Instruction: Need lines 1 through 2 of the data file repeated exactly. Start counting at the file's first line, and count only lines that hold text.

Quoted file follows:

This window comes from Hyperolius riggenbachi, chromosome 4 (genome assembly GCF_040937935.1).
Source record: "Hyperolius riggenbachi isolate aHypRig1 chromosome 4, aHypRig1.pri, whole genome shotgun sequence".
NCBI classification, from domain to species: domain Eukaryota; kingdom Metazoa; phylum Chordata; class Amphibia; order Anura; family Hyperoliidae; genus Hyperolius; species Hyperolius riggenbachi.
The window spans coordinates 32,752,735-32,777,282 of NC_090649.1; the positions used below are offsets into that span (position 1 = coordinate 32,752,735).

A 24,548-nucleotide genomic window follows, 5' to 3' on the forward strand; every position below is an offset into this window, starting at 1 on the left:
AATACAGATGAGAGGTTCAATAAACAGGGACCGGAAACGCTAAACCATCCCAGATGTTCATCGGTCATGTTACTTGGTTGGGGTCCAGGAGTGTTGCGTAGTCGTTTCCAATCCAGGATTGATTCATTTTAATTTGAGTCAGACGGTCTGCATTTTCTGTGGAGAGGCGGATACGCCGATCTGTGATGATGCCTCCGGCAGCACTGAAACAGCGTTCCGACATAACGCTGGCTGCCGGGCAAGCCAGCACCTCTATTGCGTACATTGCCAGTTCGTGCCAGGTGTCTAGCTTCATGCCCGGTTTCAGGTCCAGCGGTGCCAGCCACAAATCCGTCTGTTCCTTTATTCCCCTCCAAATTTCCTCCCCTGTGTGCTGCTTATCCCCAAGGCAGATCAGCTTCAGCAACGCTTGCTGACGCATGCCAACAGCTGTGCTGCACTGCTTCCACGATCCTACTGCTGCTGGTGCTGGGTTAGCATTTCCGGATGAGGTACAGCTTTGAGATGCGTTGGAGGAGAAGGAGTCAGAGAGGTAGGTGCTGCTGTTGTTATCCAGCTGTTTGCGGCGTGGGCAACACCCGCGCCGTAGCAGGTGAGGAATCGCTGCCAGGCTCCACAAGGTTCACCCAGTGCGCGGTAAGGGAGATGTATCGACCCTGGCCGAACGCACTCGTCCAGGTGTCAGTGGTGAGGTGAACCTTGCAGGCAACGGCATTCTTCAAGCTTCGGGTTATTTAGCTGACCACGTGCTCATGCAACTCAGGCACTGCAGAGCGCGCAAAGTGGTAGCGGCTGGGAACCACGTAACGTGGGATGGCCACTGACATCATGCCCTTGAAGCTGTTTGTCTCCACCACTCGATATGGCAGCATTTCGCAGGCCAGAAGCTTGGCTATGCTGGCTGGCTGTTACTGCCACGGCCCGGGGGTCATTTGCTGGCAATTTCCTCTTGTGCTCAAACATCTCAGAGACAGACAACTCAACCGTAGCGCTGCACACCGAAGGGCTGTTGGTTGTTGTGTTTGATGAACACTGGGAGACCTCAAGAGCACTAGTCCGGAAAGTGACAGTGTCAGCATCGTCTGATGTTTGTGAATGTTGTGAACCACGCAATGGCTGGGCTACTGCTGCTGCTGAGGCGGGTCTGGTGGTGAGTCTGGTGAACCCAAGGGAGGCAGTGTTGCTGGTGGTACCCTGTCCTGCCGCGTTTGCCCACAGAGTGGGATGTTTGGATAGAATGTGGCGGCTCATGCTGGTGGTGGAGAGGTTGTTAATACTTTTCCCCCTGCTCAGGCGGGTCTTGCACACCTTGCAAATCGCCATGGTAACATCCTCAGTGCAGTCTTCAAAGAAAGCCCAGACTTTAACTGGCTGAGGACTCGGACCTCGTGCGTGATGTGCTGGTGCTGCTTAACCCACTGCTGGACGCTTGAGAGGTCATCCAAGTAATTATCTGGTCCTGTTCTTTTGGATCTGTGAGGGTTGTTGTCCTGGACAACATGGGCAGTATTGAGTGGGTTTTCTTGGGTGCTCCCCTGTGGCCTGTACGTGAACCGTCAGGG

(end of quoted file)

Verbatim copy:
This window comes from Hyperolius riggenbachi, chromosome 4 (genome assembly GCF_040937935.1).
Source record: "Hyperolius riggenbachi isolate aHypRig1 chromosome 4, aHypRig1.pri, whole genome shotgun sequence".